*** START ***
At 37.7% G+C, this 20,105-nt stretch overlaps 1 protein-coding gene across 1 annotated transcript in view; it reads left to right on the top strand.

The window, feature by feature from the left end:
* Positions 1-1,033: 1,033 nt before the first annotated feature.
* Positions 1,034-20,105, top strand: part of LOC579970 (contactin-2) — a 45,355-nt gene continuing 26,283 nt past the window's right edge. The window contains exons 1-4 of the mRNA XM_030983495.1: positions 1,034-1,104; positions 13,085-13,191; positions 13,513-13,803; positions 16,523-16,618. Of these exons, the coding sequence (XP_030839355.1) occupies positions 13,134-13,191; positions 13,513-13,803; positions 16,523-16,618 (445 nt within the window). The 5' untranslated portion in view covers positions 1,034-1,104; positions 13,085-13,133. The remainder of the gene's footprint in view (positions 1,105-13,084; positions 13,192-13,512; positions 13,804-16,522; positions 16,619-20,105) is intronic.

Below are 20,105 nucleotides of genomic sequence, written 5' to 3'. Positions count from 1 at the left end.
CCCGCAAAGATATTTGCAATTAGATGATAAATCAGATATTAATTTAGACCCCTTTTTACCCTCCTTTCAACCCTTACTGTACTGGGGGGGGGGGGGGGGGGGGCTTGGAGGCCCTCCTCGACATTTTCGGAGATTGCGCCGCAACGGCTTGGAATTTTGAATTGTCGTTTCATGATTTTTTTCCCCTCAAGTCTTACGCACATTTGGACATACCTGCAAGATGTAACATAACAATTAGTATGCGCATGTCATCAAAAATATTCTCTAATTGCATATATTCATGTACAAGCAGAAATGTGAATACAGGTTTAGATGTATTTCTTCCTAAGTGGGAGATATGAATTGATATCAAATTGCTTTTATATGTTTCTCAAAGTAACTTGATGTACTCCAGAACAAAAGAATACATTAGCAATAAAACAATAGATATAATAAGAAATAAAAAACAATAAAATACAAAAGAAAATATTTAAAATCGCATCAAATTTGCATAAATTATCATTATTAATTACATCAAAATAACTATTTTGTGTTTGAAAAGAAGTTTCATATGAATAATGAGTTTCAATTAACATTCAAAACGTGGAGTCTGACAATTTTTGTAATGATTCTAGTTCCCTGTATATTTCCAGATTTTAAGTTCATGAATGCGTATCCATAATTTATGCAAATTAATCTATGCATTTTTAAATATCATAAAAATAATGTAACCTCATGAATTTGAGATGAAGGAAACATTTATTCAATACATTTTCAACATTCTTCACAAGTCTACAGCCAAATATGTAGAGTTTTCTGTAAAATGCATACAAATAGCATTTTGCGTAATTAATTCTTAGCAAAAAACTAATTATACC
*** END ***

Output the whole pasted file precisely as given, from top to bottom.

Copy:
At 37.7% G+C, this 20,105-nt stretch overlaps 1 protein-coding gene across 1 annotated transcript in view; it reads left to right on the top strand.

The window, feature by feature from the left end:
* Positions 1-1,033: 1,033 nt before the first annotated feature.
* Positions 1,034-20,105, top strand: part of LOC579970 (contactin-2) — a 45,355-nt gene continuing 26,283 nt past the window's right edge. The window contains exons 1-4 of the mRNA XM_030983495.1: positions 1,034-1,104; positions 13,085-13,191; positions 13,513-13,803; positions 16,523-16,618. Of these exons, the coding sequence (XP_030839355.1) occupies positions 13,134-13,191; positions 13,513-13,803; positions 16,523-16,618 (445 nt within the window). The 5' untranslated portion in view covers positions 1,034-1,104; positions 13,085-13,133. The remainder of the gene's footprint in view (positions 1,105-13,084; positions 13,192-13,512; positions 13,804-16,522; positions 16,619-20,105) is intronic.

Below are 20,105 nucleotides of genomic sequence, written 5' to 3'. Positions count from 1 at the left end.
CCCGCAAAGATATTTGCAATTAGATGATAAATCAGATATTAATTTAGACCCCTTTTTACCCTCCTTTCAACCCTTACTGTACTGGGGGGGGGGGGGGGGGGGGCTTGGAGGCCCTCCTCGACATTTTCGGAGATTGCGCCGCAACGGCTTGGAATTTTGAATTGTCGTTTCATGATTTTTTTCCCCTCAAGTCTTACGCACATTTGGACATACCTGCAAGATGTAACATAACAATTAGTATGCGCATGTCATCAAAAATATTCTCTAATTGCATATATTCATGTACAAGCAGAAATGTGAATACAGGTTTAGATGTATTTCTTCCTAAGTGGGAGATATGAATTGATATCAAATTGCTTTTATATGTTTCTCAAAGTAACTTGATGTACTCCAGAACAAAAGAATACATTAGCAATAAAACAATAGATATAATAAGAAATAAAAAACAATAAAATACAAAAGAAAATATTTAAAATCGCATCAAATTTGCATAAATTATCATTATTAATTACATCAAAATAACTATTTTGTGTTTGAAAAGAAGTTTCATATGAATAATGAGTTTCAATTAACATTCAAAACGTGGAGTCTGACAATTTTTGTAATGATTCTAGTTCCCTGTATATTTCCAGATTTTAAGTTCATGAATGCGTATCCATAATTTATGCAAATTAATCTATGCATTTTTAAATATCATAAAAATAATGTAACCTCATGAATTTGAGATGAAGGAAACATTTATTCAATACATTTTCAACATTCTTCACAAGTCTACAGCCAAATATGTAGAGTTTTCTGTAAAATGCATACAAATAGCATTTTGCGTAATTAATTCTTAGCAAAAAACTAATTATACC